Custody and Transfer Statistics FY2021

Fiscal Year 2021 runs from October 1, 2020 to September 30, 2021

OFO Monthly Southwest Border Credible Fear Inadmissibles by Disposition 

Expedited Removal - Credible Fear (ERCF)1639411213411856825249478070
Notice to Appear (NTA)2223676932007952,0464,6036,9979,3249,4382,842
Notice to Appear (NTA) - Person Released000000000000
Notice to Appear (NTA) - Person Detained000000000000
Visa Waiver Program (VWP)-Removal - Limited Review3000000000000
Visa Waiver Program (VWP)-Refusal - Limited Review3 000000000000
Stowaway - Limited Review3000000000000
Total Credible Fear Inadmissibles851301882273188512,1284,6557,0469,3719,5172,912


Title 8 Inadmissibles 

Field OfficeOct-20Nov-20Dec-20Jan-21Feb-21Mar-21Apr-21May-21Jun-21Jul-21Aug-21
El Paso1621972302302562835199731,3831,3231,500
San Diego3183674676648071,0761,9092,8783,6494,1654,666


OFO Monthly Southwest Border Credible Fear Inadmissibles by Program

Migrant Protection Protocols (MPP)- Initial returns398900000000
Asylum Cooperative Agreement (ACA) Program - Expedited Removal - Credible Fear (ERCF)000000000000
ACA - Notice to Appear (NTA)000000000000
Humanitarian Asylum Review Process (HARP) Program  -Expedited Removal - Credible Fear (ERCF)000000000000
HARP - Notice to Appear000000000000


OFO Monthly Southwest Border Credible Fear by Transfer Destination

Federal/State/Local Facility101118201523552122363110
Return to Foreign27121100000000
1Includes subjects who indicated a desire to seek asylum or a fear of persecution in Office of Field Operations’ (OFO) custody at a port of entry.  OFO refers all such claims to USCIS for a credible fear interview. Credible fear may be claimed at any time prior to removal.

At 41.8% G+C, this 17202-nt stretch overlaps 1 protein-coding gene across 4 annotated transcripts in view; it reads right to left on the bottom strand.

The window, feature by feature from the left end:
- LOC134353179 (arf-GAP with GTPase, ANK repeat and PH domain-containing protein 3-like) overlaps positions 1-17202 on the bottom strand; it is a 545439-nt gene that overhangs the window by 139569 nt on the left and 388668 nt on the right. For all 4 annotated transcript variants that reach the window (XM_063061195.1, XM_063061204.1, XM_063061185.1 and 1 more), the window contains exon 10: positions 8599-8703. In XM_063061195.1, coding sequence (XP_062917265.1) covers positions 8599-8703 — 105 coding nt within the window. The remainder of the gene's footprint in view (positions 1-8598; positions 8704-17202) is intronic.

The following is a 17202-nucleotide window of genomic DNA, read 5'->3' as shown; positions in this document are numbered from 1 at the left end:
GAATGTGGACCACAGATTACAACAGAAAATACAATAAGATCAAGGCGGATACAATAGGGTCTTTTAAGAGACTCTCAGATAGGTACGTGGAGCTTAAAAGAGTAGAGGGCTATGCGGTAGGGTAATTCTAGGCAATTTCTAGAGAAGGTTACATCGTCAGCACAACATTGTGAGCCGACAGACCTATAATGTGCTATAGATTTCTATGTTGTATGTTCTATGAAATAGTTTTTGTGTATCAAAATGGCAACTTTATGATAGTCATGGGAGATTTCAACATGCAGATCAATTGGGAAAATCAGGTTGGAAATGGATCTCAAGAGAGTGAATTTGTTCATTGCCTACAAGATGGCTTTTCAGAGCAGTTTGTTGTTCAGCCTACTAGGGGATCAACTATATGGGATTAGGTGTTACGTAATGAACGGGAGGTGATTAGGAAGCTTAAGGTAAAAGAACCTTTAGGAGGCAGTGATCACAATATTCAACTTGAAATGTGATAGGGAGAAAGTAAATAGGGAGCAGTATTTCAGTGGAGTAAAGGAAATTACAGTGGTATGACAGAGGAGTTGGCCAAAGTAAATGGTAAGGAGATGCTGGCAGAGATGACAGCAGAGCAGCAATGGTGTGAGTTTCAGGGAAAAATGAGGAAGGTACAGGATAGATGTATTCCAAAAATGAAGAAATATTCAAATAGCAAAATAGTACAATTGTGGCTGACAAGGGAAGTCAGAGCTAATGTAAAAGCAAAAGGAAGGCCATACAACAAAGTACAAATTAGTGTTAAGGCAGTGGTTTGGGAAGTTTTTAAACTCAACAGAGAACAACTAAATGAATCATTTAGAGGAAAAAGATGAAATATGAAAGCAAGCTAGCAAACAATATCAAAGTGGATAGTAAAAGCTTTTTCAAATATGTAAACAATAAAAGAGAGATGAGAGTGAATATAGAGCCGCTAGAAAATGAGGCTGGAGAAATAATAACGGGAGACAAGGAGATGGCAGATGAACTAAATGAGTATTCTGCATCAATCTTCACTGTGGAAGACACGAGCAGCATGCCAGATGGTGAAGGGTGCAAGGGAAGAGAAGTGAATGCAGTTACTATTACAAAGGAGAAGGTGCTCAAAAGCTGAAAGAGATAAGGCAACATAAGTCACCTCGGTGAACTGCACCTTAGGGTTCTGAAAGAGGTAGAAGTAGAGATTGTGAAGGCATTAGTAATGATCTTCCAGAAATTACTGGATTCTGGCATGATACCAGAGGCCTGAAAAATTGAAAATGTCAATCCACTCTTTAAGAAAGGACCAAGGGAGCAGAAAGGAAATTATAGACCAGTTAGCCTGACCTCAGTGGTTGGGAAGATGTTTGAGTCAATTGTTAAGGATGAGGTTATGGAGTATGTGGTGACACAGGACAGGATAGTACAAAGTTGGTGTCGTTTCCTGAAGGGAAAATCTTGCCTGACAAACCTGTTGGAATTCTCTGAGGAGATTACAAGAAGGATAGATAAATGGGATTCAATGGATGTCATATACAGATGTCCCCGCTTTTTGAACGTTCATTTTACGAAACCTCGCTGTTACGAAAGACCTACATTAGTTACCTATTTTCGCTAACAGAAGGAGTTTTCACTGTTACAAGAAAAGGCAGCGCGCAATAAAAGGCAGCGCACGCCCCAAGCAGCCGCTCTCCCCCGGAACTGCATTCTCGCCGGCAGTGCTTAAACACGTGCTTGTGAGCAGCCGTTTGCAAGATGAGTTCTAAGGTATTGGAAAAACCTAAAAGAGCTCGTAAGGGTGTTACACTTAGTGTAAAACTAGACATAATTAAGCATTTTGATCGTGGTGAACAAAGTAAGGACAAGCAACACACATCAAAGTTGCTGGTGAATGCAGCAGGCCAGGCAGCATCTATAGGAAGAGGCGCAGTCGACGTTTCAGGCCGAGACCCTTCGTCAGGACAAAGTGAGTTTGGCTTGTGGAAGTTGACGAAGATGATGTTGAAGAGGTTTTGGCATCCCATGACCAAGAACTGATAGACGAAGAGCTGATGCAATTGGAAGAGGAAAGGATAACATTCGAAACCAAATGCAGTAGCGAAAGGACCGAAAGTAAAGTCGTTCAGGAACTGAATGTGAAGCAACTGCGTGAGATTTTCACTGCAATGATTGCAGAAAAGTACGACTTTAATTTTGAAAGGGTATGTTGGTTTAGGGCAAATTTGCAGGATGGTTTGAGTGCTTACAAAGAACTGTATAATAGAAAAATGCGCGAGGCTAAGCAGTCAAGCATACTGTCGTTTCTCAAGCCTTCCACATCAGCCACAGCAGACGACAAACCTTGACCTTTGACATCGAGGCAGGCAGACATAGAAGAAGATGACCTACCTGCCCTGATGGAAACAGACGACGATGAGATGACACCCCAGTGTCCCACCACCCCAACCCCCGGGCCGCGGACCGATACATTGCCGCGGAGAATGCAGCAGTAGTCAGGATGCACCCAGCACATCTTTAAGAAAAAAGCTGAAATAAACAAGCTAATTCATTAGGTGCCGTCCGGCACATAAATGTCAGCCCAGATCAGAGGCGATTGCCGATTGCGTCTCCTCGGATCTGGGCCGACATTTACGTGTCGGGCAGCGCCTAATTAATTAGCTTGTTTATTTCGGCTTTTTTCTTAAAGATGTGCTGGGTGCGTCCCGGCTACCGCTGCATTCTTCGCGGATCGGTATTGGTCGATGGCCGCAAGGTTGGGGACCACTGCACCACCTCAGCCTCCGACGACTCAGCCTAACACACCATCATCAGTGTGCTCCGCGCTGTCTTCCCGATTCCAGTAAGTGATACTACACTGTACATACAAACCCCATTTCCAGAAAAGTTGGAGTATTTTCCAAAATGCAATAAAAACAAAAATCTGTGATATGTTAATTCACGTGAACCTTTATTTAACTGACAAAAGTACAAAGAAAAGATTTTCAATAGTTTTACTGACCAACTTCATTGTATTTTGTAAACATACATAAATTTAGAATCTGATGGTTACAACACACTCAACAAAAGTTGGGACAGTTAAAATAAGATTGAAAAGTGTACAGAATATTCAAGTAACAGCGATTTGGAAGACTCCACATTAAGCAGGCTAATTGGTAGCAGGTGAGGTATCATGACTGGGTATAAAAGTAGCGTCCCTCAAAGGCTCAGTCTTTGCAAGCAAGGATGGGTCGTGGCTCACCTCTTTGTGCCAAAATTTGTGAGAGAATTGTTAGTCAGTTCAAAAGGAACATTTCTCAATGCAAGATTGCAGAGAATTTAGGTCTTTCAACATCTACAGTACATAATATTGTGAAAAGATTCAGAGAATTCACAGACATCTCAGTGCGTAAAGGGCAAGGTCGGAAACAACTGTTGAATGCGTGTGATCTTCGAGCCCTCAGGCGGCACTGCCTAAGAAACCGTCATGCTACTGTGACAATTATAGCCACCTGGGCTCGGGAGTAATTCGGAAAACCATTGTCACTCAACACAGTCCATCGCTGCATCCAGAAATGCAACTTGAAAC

2 This number reflects instances where OFO exercises its discretion and issues a Notice to Appear (NTA) to initiate removal proceedings before an immigration judge.  This does not include NTAs issued at the discretion of other DHS components with authority to issue NTAs.  In the event of being processed for removal with an NTA, individuals have up to one year to seek asylum while in proceedings before the immigration judge.
3The term limited review" refers to the process of an immigration judge considering claims of US citizenship, Lawful Permanent Residence, Asylum or Refugee status.  


Field Operations - Southwest Border In Custody1

Detention CapacityOct-20Nov-20Dec-20Jan-21Feb-21Mar-21Apr-21May-21Jun-21Jul-21Aug-21Sep-21
100539 (3.88%)249 (4.88%)253 (5.27%)255 (5.47%)264 (6.37%)2107 (10.6%)2195 (19.4%)2135 (13.42%)2191 (19.03%)2277 (27.6%)2145.6 (14.45%)2
1 Represents an estimate of each cell's coded occupancy limit, as outlined in technical design standards when constructed, multiplied by the total number of cells for all ports of entry within each field office.  This number does not account for the unique circumstances that may limit the occupancy of a given cell (e.g., high risk, nursing/pregnant, transgender, unaccompanied minor, etc.) nor does it reflect operational limitations that affect a port's capacity to detain. CBP’s capacity to detain individuals in its short-term facilities depends on many factors, including: demographics of the individual in custody; medical or other needs of individuals in custody; ability of ICE ERO (or, if an unaccompanied child, the U.S. Department of Health and Human Services) to transfer individuals out of CBP custody; and OFO's available resources to safely process and hold individuals.